|MadSci Network: Zoology|
Daphnia is a curious little freshwater crustacean that is commonly used in classroom studies to observe things like heart rate. One of the most interesting things about them (in my opinion) is the fact that almost all of them are female! Most of the time they reproduce via parthenogenesis, a process where unfertilized eggs develop into genetically identical daughters. Thus no sperm, and therefore no males, are needed during the summer growing season. During these months the females are almost always gravid (carrying developing babies in their bodies). It is only at the end of the season when fall approaches and life will generally become more difficult, that males are produced and the Daphnia reproduce sexually.
For that reason, it is very difficult to find information on heart rate in male Daphnia. Most of the Daphnia in a population are females and gravid (i.e., "pregnant"). Generally speaking, the biological processes in Daphnia are temperature-dependent. This means that the heart rate speeds up at higher temperatures and slows at lower temperatures. If you are thinking about an experiment looking at heart rate in Daphnia, you might want to consider measuring heart rate at various temperatures to see this effect for yourself. You can then decide on which temperature would be the best for carrying out any other experiments you want to do.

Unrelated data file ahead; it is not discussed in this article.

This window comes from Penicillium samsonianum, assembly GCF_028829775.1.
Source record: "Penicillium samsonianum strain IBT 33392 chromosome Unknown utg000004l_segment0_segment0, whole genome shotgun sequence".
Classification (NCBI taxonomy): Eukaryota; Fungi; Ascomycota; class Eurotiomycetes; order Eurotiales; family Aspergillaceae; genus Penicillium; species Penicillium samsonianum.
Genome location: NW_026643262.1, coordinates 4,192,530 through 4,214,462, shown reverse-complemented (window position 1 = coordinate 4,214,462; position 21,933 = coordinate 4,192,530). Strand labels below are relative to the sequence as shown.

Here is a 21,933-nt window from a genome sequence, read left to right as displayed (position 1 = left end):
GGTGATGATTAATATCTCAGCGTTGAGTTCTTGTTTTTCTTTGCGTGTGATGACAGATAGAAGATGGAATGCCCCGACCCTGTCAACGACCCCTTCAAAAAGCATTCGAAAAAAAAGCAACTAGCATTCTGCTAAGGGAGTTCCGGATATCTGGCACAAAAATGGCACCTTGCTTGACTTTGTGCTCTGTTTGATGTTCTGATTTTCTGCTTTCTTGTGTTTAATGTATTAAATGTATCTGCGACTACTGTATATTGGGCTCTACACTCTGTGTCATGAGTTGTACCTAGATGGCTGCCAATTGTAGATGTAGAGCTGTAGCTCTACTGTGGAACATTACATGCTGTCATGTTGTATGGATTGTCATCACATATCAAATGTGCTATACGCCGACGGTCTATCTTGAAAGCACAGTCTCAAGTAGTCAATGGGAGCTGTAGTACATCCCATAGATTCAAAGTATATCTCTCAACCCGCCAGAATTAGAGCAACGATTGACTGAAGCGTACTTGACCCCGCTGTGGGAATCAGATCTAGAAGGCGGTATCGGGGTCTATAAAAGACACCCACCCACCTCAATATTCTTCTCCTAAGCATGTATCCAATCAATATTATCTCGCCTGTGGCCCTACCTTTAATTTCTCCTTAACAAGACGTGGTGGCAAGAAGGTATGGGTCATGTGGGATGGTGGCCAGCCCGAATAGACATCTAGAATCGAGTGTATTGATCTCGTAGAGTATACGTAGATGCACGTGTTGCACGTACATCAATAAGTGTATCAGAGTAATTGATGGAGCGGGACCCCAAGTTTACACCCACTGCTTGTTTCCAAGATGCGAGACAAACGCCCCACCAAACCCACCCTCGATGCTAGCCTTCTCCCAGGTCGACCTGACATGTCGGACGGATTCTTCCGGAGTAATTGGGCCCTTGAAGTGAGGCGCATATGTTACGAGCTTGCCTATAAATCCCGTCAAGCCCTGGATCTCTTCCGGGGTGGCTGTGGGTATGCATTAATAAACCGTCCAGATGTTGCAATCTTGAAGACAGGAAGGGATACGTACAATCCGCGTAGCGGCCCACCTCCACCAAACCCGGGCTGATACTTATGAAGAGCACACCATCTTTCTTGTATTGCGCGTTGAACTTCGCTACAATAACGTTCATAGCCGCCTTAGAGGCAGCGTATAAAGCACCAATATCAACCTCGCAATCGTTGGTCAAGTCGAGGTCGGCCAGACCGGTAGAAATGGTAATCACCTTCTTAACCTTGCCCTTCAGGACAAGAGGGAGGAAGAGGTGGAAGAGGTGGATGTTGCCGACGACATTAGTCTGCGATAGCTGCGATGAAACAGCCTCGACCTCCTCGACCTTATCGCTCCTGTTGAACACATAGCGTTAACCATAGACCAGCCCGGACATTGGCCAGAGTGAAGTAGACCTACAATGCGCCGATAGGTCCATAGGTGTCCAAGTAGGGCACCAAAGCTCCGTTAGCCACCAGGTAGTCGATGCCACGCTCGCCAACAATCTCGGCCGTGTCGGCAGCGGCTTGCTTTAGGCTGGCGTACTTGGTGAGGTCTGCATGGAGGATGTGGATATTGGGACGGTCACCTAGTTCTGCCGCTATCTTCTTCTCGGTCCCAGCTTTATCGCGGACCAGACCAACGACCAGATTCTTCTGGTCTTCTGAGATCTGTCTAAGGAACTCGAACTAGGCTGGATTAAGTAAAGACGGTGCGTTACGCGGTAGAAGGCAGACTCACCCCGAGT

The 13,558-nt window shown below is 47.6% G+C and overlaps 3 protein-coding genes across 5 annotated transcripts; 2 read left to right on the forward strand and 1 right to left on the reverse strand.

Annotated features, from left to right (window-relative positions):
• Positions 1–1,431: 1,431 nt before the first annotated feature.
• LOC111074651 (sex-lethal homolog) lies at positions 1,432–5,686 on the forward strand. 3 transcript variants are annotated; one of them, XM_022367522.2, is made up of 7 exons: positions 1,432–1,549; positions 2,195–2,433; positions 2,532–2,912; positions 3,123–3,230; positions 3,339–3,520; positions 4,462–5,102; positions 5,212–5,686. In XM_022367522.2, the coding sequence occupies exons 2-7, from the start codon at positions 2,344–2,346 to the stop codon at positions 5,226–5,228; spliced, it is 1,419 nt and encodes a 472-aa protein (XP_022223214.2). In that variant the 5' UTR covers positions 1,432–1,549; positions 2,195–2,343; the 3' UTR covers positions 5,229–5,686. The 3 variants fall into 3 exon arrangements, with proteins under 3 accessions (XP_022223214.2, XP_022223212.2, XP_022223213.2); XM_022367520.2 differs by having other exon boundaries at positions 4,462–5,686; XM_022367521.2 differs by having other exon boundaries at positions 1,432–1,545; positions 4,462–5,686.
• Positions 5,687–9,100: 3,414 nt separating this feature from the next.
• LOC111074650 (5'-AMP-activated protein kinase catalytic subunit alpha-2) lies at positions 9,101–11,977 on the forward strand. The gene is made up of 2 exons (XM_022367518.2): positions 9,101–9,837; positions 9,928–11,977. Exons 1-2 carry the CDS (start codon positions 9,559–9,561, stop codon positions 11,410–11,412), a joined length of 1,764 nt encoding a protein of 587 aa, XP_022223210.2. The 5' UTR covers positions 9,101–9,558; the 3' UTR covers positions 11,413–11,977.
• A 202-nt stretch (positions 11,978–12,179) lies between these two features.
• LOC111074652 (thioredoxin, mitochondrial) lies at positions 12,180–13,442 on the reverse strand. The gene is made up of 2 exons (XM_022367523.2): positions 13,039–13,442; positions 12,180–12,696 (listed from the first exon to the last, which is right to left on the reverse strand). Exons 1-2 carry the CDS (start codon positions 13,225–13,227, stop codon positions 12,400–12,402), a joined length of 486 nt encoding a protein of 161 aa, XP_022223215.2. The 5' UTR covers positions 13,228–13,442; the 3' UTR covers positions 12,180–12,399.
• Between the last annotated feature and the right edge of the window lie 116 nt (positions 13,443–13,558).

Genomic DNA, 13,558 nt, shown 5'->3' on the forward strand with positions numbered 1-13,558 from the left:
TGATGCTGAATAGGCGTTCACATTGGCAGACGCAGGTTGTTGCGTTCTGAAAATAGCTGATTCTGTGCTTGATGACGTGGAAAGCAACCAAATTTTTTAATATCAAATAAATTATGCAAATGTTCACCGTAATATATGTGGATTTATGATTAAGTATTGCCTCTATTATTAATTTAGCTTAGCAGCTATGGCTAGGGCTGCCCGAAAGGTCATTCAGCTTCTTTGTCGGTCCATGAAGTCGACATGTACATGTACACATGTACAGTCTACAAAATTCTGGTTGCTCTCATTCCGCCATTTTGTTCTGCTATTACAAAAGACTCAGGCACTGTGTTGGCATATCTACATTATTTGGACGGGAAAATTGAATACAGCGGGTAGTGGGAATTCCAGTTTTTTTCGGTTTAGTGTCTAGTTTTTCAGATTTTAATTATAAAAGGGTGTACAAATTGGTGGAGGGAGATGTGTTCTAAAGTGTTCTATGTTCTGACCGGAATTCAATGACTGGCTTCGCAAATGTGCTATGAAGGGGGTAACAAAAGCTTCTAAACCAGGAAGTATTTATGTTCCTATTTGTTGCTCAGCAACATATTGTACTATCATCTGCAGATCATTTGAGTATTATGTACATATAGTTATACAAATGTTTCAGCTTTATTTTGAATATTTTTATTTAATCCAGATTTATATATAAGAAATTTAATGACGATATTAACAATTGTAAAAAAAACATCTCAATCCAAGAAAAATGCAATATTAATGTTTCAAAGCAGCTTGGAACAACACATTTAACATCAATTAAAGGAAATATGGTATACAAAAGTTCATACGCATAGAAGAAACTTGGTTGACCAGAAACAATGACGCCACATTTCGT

Allison J. Gong
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